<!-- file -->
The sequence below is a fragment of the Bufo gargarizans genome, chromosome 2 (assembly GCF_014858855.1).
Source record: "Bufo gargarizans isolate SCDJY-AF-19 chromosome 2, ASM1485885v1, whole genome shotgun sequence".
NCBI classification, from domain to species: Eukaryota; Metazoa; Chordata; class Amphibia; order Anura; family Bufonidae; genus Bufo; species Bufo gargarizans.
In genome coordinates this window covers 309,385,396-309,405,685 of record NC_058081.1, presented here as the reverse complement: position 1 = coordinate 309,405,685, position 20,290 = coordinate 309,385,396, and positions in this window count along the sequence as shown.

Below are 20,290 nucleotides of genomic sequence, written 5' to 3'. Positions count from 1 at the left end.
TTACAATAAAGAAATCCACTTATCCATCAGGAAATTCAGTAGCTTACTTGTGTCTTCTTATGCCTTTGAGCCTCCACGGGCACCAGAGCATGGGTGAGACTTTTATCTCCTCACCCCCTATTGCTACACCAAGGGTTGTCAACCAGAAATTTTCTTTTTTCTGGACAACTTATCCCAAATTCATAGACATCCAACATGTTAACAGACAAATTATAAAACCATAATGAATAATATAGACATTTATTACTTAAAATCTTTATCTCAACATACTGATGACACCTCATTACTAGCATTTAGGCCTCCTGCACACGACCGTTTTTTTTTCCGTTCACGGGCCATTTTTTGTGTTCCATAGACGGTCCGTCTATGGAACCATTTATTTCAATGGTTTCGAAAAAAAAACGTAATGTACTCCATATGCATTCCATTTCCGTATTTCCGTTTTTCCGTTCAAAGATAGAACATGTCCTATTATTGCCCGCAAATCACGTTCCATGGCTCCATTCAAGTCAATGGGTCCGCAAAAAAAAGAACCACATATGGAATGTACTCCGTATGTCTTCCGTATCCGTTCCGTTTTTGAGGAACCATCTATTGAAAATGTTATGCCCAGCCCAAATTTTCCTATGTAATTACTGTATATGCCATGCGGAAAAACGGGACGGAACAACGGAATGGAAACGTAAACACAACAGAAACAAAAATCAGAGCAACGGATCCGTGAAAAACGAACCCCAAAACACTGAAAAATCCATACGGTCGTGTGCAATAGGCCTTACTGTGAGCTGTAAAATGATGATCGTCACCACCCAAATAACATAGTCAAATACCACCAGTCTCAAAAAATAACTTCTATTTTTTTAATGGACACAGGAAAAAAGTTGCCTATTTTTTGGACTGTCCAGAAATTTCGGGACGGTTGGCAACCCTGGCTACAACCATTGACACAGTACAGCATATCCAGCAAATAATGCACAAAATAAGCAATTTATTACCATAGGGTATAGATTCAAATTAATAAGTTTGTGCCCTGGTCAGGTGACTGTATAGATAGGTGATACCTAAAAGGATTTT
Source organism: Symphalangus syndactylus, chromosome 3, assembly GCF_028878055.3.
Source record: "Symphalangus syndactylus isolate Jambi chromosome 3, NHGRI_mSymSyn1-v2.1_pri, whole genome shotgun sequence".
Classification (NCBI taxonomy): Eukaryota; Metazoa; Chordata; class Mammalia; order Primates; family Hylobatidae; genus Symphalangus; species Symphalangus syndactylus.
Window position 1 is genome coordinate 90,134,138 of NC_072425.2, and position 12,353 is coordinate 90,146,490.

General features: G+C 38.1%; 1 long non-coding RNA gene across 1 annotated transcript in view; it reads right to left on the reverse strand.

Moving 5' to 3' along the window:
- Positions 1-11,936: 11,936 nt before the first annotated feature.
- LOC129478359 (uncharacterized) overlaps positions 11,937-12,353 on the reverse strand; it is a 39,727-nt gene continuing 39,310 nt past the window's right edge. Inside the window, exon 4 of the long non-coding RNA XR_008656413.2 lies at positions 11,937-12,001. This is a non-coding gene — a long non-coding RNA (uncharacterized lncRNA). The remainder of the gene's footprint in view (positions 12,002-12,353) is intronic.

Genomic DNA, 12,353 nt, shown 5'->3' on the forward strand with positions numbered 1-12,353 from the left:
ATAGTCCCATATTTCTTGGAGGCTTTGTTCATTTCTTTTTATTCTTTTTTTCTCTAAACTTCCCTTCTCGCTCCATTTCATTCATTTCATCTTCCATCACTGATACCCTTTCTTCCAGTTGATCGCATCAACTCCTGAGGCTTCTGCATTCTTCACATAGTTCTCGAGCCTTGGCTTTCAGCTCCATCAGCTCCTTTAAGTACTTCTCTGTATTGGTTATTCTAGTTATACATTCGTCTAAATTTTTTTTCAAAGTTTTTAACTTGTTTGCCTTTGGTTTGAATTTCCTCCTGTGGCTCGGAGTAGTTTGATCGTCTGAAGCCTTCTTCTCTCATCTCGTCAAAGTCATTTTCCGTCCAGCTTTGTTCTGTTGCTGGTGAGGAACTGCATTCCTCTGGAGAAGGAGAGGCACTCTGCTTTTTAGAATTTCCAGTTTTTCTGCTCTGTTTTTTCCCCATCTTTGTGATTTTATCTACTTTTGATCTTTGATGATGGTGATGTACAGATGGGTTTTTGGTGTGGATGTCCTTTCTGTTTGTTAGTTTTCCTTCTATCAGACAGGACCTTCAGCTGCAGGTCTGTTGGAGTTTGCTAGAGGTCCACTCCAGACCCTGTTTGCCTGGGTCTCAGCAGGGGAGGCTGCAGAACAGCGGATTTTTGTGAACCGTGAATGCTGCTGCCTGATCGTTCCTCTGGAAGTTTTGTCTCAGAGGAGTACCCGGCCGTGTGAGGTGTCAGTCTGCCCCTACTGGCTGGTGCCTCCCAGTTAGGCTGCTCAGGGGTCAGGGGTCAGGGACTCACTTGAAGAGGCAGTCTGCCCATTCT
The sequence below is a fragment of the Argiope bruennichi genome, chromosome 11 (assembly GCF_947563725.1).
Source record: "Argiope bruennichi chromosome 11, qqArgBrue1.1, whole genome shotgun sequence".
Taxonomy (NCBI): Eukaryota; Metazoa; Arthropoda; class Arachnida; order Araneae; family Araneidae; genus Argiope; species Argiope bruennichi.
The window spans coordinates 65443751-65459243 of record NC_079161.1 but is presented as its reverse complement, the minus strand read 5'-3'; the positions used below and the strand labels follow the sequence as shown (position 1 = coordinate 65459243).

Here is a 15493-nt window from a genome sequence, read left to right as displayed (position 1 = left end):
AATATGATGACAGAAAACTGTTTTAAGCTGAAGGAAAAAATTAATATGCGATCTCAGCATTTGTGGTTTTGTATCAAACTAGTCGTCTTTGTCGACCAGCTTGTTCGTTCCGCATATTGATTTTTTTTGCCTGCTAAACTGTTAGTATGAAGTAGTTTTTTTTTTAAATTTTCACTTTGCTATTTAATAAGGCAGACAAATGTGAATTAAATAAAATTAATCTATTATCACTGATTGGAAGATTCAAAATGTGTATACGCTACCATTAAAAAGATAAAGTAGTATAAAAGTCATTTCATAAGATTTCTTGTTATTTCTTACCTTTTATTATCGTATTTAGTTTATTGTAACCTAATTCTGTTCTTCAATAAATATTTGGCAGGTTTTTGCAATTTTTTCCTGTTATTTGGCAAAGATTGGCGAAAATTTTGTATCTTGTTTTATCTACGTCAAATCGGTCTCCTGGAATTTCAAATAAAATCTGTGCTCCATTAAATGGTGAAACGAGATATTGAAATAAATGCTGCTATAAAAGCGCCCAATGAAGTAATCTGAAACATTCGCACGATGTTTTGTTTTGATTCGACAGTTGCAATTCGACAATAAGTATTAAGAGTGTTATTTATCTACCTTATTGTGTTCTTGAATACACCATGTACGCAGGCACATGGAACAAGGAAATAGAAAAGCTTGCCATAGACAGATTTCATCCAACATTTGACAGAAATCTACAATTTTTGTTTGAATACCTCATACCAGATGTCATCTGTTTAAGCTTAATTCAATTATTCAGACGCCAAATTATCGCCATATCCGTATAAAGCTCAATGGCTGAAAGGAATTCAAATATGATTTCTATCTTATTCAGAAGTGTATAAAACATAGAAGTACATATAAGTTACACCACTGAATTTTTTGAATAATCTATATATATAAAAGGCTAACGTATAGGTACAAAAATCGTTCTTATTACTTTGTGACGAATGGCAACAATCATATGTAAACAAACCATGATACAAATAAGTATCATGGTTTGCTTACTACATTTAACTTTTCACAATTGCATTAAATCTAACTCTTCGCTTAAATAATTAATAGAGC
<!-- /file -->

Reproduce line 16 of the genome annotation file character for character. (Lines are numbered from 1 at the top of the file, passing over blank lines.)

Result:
ATAGTCCCATATTTCTTGGAGGCTTTGTTCATTTCTTTTTATTCTTTTTTTCTCTAAACTTCCCTTCTCGCTCCATTTCATTCATTTCATCTTCCATCACTGATACCCTTTCTTCCAGTTGATCGCATCAACTCCTGAGGCTTCTGCATTCTTCACATAGTTCTCGAGCCTTGGCTTTCAGCTCCATCAGCTCCTTTAAGTACTTCTCTGTATTGGTTATTCTAGTTATACATTCGTCTAAATTTTTTTTCAAAGTTTTTAACTTGTTTGCCTTTGGTTTGAATTTCCTCCTGTGGCTCGGAGTAGTTTGATCGTCTGAAGCCTTCTTCTCTCATCTCGTCAAAGTCATTTTCCGTCCAGCTTTGTTCTGTTGCTGGTGAGGAACTGCATTCCTCTGGAGAAGGAGAGGCACTCTGCTTTTTAGAATTTCCAGTTTTTCTGCTCTGTTTTTTCCCCATCTTTGTGATTTTATCTACTTTTGATCTTTGATGATGGTGATGTACAGATGGGTTTTTGGTGTGGATGTCCTTTCTGTTTGTTAGTTTTCCTTCTATCAGACAGGACCTTCAGCTGCAGGTCTGTTGGAGTTTGCTAGAGGTCCACTCCAGACCCTGTTTGCCTGGGTCTCAGCAGGGGAGGCTGCAGAACAGCGGATTTTTGTGAACCGTGAATGCTGCTGCCTGATCGTTCCTCTGGAAGTTTTGTCTCAGAGGAGTACCCGGCCGTGTGAGGTGTCAGTCTGCCCCTACTGGCTGGTGCCTCCCAGTTAGGCTGCTCAGGGGTCAGGGGTCAGGGACTCACTTGAAGAGGCAGTCTGCCCATTCT